Protecting the Fisheries of Tonle Sap Lake

by Carl Middleton
Friday, June 1, 2007

Tonle Sap Lake is the largest freshwater lake in Southeast Asia and of great importance to Cambodia and the Mekong River ecosystem as a whole. Located in Northwest Cambodia and connected to the Mekong River via the Tonle Sap River, its ecological value was recognized in 1997 when it was designated a UNESCO biosphere reserve. We talked about the outlook for the lake and those communities dependent upon it with Mr. Mak Sithirith, Executive Director of the Fisheries Action Coalition Team (FACT), a Cambodian NGO that works closely with fishing communities.    

WRR: Why is the Tonle Sap Lake so important to Cambodia?

MS: The Tonle Sap Lake is central to the culture, economy, environment and livelihoods of Cambodians. Over four million people live in the six provinces surrounding the lake, and of these more than a million depend on the lake’s fisheries for their livelihoods.   

It is a critical and unique ecosystem. During the rainy season the lake absorbs the Mekong River’s floodwaters, expanding to about six times its dry season size, and preventing flooding further downstream. Then, in the dry season, the flow of the river connecting Tonle Sap to the Mekong River reverses direction and the lake empties. By adding water to the Mekong River it reduces salt water intrusion in the delta region downstream in Vietnam, allowing communities there to grow rice and other crops. This cycle of expansion and contraction is why the lake is sometimes referred to as the “heart beat of Cambodia.”   

Also, both Tonle Sap Lake and the Angkor Wat temple are an important part of Cambodian’s cultural identity, and it is no coincidence that they are located close to each other. The King would have chosen the temple’s location close to the lake to provide food, fish, and irrigation water for those who built and lived within the temple complex. We could even say that the lake gave birth to the temple.   

Finally, Tonle Sap Lake is also very important to Cambodia’s economy. It provides between at least half of the total capture fisheries – about 230,000 metric tonnes of fish per year. Because subsistence fishers depend on the lake on a day-to-day basis for their livelihoods, it is also vital to the household economy.   

WRR: Are the lake’s fishery resources harvested sustainably?

MS: Fish catch data from the government’s Fisheries Administration indicate that fish catches from the large commercial fishing lots remain relatively constant from year to year. At the same time, over the past ten years there has been a 50-70% decline in household fisheries catch. Importantly, it is widely reported that the composition of the fish catch is changing. Less large fish species and more small fish species are being caught, which is an indication of over-fishing. Reasons suggested by fisheries experts include: an increased subsistence-level fishing population; illegal fishing and weak enforcement of the law; environmental changes, such as localized pollution; and changes in water flows into the Tonle Sap Lake because of major infrastructure developments upstream altering the hydrological cycle of the Mekong River. It is also likely that the commercial fishing lots are under-reporting their fish catch.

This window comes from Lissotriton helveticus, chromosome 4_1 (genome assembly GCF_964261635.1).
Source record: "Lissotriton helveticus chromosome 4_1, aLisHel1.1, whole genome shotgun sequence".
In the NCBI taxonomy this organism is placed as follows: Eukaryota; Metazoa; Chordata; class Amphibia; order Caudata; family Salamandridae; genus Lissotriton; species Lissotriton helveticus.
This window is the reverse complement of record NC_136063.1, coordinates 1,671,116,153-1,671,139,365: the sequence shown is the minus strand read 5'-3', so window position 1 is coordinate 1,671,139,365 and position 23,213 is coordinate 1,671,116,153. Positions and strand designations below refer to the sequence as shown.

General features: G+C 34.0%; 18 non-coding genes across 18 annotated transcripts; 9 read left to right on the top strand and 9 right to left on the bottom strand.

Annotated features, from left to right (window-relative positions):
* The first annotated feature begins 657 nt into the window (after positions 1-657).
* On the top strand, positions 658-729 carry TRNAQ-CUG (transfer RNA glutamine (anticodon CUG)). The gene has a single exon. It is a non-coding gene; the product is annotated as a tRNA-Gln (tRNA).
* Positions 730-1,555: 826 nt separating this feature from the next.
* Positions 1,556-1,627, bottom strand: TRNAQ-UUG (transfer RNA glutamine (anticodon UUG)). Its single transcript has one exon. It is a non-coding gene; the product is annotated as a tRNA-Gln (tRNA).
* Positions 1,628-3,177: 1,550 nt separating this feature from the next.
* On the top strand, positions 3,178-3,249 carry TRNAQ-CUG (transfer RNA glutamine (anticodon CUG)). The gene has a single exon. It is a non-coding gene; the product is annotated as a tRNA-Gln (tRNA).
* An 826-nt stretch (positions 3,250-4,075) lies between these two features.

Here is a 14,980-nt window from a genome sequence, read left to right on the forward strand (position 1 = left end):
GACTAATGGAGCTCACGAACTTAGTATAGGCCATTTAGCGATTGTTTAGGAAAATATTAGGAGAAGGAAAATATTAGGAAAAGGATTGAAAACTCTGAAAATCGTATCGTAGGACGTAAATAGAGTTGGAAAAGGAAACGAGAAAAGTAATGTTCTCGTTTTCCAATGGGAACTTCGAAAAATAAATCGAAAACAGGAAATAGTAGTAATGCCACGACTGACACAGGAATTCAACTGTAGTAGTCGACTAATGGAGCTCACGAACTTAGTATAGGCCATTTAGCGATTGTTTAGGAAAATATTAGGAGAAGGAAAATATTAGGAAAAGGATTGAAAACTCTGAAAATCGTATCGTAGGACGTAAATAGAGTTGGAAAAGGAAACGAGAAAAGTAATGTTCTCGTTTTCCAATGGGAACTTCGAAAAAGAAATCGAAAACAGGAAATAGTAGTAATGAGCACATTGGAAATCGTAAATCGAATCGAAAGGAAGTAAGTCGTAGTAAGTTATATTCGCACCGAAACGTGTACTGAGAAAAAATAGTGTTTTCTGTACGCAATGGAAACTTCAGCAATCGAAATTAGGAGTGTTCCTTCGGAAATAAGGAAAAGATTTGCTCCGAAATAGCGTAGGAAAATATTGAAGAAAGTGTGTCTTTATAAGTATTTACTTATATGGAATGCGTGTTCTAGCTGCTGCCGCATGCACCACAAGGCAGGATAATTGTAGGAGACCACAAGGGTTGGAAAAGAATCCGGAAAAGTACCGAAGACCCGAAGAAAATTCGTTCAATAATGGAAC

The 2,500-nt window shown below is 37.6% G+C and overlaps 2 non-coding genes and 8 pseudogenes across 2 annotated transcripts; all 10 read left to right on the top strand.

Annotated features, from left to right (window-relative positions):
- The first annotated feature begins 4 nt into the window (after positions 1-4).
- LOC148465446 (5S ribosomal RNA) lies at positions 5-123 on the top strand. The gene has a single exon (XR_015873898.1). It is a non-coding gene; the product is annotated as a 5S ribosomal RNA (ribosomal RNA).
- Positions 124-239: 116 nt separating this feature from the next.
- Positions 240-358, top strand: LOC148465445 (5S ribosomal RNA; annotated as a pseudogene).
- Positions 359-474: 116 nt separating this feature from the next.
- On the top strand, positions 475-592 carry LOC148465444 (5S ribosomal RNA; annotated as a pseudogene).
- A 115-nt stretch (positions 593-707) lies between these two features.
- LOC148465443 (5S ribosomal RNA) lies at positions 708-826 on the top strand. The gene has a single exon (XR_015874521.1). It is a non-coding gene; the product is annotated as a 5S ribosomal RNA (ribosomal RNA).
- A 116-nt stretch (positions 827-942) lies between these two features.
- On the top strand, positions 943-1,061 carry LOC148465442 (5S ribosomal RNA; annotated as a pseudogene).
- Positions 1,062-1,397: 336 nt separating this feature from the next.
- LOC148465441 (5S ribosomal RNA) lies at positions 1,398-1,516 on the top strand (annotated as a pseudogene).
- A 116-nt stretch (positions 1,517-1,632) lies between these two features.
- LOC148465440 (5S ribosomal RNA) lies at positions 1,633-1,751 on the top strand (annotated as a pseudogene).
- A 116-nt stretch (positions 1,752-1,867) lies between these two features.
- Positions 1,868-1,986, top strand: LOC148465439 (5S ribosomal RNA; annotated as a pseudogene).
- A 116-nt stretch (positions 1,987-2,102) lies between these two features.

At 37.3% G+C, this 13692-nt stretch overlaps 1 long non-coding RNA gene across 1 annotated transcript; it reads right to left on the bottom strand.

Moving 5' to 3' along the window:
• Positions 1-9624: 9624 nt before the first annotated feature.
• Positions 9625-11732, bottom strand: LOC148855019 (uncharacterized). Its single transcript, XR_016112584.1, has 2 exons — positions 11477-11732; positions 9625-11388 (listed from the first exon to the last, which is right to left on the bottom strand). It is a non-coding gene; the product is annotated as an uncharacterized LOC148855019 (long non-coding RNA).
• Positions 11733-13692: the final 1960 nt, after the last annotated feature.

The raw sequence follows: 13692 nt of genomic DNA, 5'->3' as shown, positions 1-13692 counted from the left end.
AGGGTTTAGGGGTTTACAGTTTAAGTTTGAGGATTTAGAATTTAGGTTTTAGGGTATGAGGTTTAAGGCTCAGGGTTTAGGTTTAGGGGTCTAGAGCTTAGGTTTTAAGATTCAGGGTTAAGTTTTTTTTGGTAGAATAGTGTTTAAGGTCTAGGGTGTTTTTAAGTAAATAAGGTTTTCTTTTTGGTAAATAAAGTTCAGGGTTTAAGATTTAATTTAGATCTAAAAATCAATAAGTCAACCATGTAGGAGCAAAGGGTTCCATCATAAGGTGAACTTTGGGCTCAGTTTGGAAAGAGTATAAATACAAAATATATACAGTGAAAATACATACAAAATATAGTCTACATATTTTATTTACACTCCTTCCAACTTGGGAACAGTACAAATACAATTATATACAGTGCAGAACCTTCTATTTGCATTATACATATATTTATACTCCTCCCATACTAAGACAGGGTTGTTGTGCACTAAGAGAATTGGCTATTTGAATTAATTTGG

Small-scale fishers especially have been struggling, because they still need to catch enough fish for their families to survive. This has led them to use higher technology fishing gear and expend more effort to catch enough fish. Whereas before only two or three of the family would go out to fish, now it is common for the whole family to go fishing to catch enough to eat.   

Some experts claim that too many people are fishing the lake, but I disagree. There would not be a problem if more sustainable management arrangements such as effective community fisheries were in place.   

WRR: How does the Fisheries Action Coalition Team work with fishing communities to improve their livelihoods?

MS: FACT is a coalition of NGOs that work to enable fisherfolk to maintain access to the fish resources that provide their livelihoods. As many fishing communities live in isolation, FACT works directly with fishers to help them build a lake-wide network. This allows the fishers to have a strong collective voice in any decision-making processes that will affect their livelihoods. FACT works closely with fishing-community leaders by building their understanding on legal issues, on major projects underway around the Lake, and on wider issues such as upstream infrastructure development on the Mekong River. This allows the community leaders to inform their communities and prepares them for future challenges that might arise. FACT also conducts wider awarenessraising activities. For example, in early June 2007 a Boat Parade was organized in which a flotilla of 15 boats toured around the Tonle Sap Lake visiting many remote villages. It was organized to highlight the fact that peoples’ right to access resources must be respected and that Tonle Sap’s environment should be protected.